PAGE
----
Buckley council members decide against pay raises
April 30, 2009 · Updated 4:10 PM
By Jessica Keller, The Courier-Herald
Buckley city officials, including City Council members and the mayor, won't be receiving raises any time soon, although the possibility may be decided on early next year.
At the Dec. 9 City Council meeting, the City Council decided to postpone voting on increasing the council members and mayor's salaries so a salary commission, made up of Buckley citizens, could address the issue.
The council was initially going to vote on the mayor's salary, increasing it from $200 to $500, and beginning 2005, the mayor's salary would be reviewed annually during the budget process. The mayor pro tem would also receive an additional $50/ month stipend in addition to his or her regular monthly stipend.
The council was going to vote on council members salaries, as well, but it was a recommendation of the administrative/personnel/finance committee to look into that more before voting on the matter. The council originally proposed raising the members' compensation from $150 per month to $250 per month beginning Jan. 1, 2006.
However, City Administrator Dave Schmidt said, there was some confusion concerning when council members could vote on council pay increases. He said according to an RCW, council members can't enact an increase during the term that they are serving. So those councilmen in the middle of their four year terms, and are up for re-election in 2005, could not see the pay raise until 2006. As for those councilmen reelected this year, since their new terms don't begin until 2004, they would not be voting on an increase during their current term. However, the state constitution says council members can not vote on an increase that would affect them at all, which means an increase could not go into effect at all until 2008. Schmidt said he asked different lawyers on the interpretation of the matter, and they had differing opinions. So, when proposed to the council, the council decided to let a salary commission determine their salaries, instead of waiting until 2008.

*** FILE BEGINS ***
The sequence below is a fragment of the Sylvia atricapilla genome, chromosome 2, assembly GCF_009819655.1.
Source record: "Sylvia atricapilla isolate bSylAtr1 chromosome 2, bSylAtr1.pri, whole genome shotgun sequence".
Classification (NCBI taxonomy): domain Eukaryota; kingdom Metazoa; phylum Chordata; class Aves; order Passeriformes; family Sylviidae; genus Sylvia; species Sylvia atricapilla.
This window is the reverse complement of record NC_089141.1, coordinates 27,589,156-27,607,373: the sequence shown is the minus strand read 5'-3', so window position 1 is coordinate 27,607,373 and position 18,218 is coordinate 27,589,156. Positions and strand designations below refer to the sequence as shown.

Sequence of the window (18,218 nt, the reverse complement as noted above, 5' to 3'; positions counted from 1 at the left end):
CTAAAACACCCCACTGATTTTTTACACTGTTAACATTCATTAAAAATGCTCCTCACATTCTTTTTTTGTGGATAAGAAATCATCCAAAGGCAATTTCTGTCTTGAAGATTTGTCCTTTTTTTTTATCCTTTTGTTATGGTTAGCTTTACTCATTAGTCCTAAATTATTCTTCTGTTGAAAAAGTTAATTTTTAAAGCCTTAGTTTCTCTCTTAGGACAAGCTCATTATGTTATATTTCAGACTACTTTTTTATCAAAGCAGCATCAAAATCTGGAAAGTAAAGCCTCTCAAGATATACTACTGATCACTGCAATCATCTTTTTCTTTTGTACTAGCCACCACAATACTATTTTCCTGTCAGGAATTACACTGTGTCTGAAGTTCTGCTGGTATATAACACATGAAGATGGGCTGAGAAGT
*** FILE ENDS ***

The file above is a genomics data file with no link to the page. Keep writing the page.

Buckley citizen Marvin Sundstrom spoke addressing the issue, urging the council to let a salary commission decide, stating it would be an equitable way to decide what Buckley officials deserve.
Schmidt said an ordinance to form a salary commission would probably be established and approved the beginning of next year.
Planning commissioners also recently voted to not give them a council proposed meeting stipend of $25 per meeting at the Nov. 3 meeting, and at the City Council meeting commissioner Chairman Wolfe Schneider read a letter to the council formally refusing the stipend, although thanking the council for its consideration.
The City Council proposed to offer a stipend as an incentive for people to join the time-consuming planning commission and to attend meetings. The commission currently has six filled positions and one vacancy, however, beginning Jan. 01, the commission will only have five filled positions because current commissioner Beverly Schneider will assume her position as a council member.
According to the letter from the Planning Commission to the council, the commissioners felt the planning commission was a voluntary committment, as it is in most places, and were more comfortable serving the community on a voluntary basis.
Jessica Keller can be reached at email@example.com